Recent studies have shown that humans who hunt wild primates, including chimpanzees, can acquire SFV infections. Since the long-term consequences of these cross-species infections are not known, it is important to determine to what extent wild primates are infected with simian foamy viruses.
In this study, researchers tested this question for wild chimpanzees by using novel non-invasive methods. Analyzing over 700 fecal samples from 25 chimpanzee communities across sub-Saharan Africa, the researchers obtained viral sequences from a large proportion of these communities, showing a range of infection rates from 44% to 100%.
Major disease outbreaks have originated from cross-species transmission of infectious agents between primates and humans, making it important to learn more about how these cross-species transfers occur. The high SFV infection rates of chimpanzees provide an opportunity to monitor where humans are exposed to these viruses. Identifying the locations may help determine where the highest rates of human–chimpanzee interactions occur. This may predict what other pathogens may jump the species barrier next.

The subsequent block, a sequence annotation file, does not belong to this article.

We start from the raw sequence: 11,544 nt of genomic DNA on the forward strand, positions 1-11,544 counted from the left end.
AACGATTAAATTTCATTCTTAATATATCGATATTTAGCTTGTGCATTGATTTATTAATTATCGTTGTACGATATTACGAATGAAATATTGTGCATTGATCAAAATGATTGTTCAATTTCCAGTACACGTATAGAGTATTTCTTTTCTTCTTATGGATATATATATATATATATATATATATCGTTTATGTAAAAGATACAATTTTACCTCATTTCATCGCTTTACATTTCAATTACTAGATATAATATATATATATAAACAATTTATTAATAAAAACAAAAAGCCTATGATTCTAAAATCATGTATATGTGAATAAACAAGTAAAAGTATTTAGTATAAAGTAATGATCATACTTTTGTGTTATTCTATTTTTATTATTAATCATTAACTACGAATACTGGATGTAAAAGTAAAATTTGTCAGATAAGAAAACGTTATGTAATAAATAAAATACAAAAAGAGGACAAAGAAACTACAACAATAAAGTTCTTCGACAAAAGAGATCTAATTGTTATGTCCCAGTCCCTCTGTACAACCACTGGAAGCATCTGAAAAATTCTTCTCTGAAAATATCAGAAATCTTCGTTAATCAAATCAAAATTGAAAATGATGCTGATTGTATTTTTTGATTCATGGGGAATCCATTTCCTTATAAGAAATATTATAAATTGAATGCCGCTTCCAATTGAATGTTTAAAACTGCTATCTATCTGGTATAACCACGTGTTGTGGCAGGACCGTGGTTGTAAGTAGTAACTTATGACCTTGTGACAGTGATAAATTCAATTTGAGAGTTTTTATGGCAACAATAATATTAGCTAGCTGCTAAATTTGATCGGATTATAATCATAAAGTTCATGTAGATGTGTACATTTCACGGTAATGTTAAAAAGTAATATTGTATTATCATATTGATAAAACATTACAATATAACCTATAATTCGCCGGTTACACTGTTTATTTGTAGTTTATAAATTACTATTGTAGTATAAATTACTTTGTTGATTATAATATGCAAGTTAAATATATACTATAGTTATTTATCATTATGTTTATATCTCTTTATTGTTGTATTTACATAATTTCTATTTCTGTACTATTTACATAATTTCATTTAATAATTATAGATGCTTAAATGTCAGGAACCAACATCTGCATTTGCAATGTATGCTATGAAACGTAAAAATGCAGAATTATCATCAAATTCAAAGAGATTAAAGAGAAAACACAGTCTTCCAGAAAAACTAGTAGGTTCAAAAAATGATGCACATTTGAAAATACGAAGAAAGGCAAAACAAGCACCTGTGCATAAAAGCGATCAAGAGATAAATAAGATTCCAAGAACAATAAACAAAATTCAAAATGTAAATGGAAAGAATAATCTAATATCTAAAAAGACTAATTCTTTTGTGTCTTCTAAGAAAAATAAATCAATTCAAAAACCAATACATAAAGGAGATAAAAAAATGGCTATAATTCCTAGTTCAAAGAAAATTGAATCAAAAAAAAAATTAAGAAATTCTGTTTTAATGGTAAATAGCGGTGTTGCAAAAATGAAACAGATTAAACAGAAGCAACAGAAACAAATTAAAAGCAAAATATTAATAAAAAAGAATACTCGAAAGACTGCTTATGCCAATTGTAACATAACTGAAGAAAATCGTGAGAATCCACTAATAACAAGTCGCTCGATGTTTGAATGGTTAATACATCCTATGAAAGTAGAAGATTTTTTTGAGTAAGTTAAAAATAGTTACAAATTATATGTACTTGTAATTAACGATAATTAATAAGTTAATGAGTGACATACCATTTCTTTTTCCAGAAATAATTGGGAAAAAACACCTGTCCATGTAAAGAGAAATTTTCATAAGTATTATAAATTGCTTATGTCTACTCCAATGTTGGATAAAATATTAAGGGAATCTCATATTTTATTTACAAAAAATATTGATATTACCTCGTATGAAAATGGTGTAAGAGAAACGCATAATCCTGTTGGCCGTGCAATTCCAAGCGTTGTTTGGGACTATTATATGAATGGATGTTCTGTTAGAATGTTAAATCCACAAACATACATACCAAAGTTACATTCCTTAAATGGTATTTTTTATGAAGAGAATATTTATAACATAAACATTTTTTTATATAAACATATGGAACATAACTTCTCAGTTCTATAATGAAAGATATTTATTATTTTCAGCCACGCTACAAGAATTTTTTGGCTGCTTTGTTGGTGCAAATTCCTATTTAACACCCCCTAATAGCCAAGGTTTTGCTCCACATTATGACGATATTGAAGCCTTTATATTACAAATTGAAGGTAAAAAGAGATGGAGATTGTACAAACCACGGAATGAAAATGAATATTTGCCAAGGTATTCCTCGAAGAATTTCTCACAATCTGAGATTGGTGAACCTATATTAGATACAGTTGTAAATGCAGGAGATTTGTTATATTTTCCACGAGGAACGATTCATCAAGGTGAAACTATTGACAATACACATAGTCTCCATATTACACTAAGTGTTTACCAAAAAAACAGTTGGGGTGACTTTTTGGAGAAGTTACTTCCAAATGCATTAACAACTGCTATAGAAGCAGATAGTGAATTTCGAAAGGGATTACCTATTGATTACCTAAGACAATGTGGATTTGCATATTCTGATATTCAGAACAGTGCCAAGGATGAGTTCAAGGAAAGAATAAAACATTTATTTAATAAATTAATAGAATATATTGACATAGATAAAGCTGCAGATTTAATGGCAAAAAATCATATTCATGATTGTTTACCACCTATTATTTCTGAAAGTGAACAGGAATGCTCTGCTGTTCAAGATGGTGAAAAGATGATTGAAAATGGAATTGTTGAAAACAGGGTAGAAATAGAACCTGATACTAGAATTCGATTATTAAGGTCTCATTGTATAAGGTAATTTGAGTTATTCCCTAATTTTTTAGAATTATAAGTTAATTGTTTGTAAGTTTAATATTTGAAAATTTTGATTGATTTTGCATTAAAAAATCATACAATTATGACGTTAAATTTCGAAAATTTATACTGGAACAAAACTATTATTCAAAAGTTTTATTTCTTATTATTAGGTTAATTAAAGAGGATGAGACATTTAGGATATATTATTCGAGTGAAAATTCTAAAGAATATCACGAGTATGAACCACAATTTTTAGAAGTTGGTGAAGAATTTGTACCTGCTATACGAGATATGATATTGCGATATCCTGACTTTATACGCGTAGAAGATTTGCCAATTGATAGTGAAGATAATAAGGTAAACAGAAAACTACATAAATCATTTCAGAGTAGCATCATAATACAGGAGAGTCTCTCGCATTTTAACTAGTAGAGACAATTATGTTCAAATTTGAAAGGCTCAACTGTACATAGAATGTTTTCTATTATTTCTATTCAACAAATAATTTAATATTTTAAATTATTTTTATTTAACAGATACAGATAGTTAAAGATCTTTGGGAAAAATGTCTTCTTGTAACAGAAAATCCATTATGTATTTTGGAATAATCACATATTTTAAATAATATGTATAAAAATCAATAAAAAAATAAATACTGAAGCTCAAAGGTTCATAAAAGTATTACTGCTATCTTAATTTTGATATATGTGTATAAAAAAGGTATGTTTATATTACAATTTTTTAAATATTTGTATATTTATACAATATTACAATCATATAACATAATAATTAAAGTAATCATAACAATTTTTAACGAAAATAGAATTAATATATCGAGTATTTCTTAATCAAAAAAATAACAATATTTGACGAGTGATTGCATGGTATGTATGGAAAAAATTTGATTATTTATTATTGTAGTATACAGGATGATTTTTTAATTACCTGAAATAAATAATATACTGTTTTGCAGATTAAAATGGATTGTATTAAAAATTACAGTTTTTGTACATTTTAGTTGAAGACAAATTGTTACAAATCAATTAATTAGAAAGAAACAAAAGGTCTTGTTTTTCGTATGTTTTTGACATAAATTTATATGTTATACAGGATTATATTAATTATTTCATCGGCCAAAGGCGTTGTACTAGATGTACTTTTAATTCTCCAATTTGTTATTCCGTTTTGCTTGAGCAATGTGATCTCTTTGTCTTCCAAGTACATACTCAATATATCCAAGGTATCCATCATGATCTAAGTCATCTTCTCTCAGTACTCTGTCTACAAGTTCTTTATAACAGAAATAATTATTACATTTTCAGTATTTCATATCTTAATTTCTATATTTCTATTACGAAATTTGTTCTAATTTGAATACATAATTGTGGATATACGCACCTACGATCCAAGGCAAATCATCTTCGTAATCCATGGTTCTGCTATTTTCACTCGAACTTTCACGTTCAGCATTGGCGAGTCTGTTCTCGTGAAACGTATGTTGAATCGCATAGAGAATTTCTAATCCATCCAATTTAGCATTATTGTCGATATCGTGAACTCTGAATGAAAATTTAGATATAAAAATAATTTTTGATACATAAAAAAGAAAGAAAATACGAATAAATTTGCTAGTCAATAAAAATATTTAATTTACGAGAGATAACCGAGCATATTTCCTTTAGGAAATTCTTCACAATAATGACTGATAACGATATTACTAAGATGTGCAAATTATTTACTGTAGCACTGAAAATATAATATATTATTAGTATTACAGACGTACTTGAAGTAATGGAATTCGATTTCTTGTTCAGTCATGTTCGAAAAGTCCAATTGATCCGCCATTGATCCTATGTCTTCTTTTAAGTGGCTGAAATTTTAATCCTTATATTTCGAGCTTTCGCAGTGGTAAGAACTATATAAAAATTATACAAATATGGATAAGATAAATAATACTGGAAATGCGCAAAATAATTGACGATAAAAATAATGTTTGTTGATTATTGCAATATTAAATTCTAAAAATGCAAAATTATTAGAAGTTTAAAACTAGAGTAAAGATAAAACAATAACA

CITATION: Liu W, Worobey M, Li Y, Keele BF, Bibollet-Ruche F, et al. (2008) Molecular Ecology and Natural History of Simian Foamy Virus Infection in Wild-Living Chimpanzees. PLoS Pathog 4(7): e1000097. doi:10.1371/journal.ppat.1000097
CONTACT:Dr. Paul Sharp
Microscope measures muscle weakness
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16.11.2018 | Max-Planck-Institut für Stoffwechselforschung
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